As the Boston Red Sox head to Japan to play the first two games of its 2008 regular season schedule in Tokyo against the Oakland Athletics, it is interesting to note that, as well as having had Japanese players like Daisuke Matsuzaka and Hideki Okajima play for Boston, there have been several non-Japanese players with past Red Sox teams that have also logged time with a Far East baseball club.. Perhaps the most well-known of these players is former outfielder and recent Red Sox Hall of Fame inductee Mike Greenwell, who signed on to play with the Hanshin Tigers in 1997 after twelve seasons with Boston. However, “the Gator” unexpectedly left the team during spring training while claiming an undiagnosed back injury, abruptly flew back to the United States, then returned to Japan and rejoined the team in late April. He finally played his first Japanese professional game in early May but, after fracturing his foot with a foul tip, announced his official retirement from baseball after batting .231 in just seven games with the club.
Outfielder Reggie Smith was another former Red Sox great who later played in Japan, though his move to Japan came ten years after he departed Boston. After playing his final season in the majors with the San Francisco Giants in 1982, Smith was lured to Japan to play for the Yomiuri Giants; however, his personality and demeanor immediately clashed with the expectations of the Japanese fans and the media with regards to the norm for a baseball player. After injuring his knee early in the 1983 season, he was dubbed “Million-Dollar Bench-Warmer” by the Japanese media as he sat for two months nursing the injury; he also earned another less-honorable nickname, the “Giant Human Fan,” for striking out too often. Despite this, in just 263 at-bats, he managed a batting average of .285 with 28 home runs, a .409 on-base percentage, and a .609 slugging percentage.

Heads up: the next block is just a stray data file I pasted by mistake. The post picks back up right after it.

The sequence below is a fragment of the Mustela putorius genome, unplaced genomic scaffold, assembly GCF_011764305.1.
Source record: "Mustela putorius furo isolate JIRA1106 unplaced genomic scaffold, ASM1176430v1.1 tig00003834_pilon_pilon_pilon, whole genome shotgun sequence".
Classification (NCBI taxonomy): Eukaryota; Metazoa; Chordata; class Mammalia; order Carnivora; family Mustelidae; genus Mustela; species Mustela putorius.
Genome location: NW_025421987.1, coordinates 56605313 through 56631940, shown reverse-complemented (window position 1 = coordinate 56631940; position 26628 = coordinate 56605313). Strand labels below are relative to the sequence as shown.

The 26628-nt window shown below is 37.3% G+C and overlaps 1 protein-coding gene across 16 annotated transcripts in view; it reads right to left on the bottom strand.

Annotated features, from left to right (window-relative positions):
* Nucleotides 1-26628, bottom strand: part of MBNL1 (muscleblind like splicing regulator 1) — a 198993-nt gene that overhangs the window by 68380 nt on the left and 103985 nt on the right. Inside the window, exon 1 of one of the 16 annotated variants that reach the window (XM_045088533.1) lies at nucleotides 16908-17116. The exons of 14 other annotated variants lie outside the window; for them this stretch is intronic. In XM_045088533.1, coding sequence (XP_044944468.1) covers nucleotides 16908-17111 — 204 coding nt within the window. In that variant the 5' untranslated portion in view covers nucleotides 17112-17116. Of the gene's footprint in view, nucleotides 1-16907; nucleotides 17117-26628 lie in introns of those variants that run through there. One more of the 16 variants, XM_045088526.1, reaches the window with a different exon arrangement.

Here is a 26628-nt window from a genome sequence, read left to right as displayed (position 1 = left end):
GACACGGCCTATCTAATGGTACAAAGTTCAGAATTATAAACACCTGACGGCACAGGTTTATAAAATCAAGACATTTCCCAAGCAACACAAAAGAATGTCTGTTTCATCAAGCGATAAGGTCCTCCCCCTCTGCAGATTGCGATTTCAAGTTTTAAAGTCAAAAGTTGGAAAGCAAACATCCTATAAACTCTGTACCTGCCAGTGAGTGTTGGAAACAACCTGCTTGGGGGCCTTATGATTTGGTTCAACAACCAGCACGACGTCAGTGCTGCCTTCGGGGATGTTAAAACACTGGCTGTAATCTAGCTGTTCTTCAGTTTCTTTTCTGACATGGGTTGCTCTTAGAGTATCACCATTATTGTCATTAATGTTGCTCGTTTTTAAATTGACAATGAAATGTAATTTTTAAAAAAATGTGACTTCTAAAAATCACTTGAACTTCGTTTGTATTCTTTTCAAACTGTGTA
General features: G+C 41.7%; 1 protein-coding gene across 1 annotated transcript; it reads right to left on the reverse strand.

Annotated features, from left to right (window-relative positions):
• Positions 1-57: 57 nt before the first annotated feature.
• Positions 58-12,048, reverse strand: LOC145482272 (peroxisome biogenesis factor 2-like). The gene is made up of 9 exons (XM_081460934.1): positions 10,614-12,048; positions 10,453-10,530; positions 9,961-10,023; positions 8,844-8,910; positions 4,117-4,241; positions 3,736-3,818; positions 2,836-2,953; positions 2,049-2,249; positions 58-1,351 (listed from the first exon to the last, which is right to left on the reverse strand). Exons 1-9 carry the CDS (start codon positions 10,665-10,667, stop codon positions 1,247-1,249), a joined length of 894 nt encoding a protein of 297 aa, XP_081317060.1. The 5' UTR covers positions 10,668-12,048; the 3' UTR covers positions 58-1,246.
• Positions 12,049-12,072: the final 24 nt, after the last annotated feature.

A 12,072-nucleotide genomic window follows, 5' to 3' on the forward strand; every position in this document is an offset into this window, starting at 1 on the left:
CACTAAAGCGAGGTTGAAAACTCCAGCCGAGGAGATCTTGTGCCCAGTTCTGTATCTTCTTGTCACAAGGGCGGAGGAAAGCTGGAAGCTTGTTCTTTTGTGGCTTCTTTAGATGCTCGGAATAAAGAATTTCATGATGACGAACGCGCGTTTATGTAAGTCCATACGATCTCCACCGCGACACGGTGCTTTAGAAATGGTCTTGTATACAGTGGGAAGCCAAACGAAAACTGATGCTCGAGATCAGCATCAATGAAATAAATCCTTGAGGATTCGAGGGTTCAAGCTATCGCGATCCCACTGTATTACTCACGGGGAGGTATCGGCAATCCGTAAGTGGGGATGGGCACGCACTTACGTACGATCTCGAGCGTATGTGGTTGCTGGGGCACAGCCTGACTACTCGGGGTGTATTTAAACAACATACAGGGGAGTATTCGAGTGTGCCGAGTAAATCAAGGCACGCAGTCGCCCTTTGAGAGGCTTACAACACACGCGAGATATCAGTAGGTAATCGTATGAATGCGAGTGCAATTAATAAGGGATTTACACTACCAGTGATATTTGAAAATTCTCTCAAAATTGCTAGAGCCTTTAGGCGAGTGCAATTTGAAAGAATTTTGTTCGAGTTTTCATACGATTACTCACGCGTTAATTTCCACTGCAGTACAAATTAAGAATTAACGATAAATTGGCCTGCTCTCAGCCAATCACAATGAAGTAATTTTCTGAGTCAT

One other more-recent Boston player who donned spikes in the Land of the Rising Sun was Gabe Kapler who, lured by a lucrative contract offer, departed the Red Sox a month after the team won the World Series in 2004 and joined the Yomiuri club. However, after batting just .153 (17-for-111) with three home runs and six RBI in 38 games with the Giants, the team put the veteran outfielder on waivers and Kapler returned to the Red Sox in June of 2005. In addition, other non-Japanese players who have worn both a Boston uniform as well as one for a Japanese club include: John Wasdin, who played for the Red Sox between 1997 and 2000, then signed for one season with Yomiuri in 2002; Larry Parrish, who played a half-season with the Sox in 1988, then played a season each with the Yakult Swallows (1989) and Hanshin (1990); Kip Gross, who played five seasons in Japan for the Nippon Ham Fighters (1994-1998), then returned to the United States to play for Boston for one season (1999); and Benny Agbayani, who also played 13 games for Boston in 2002 and has played the last four seasons for the Chiba Lotte Marines (2004-2007).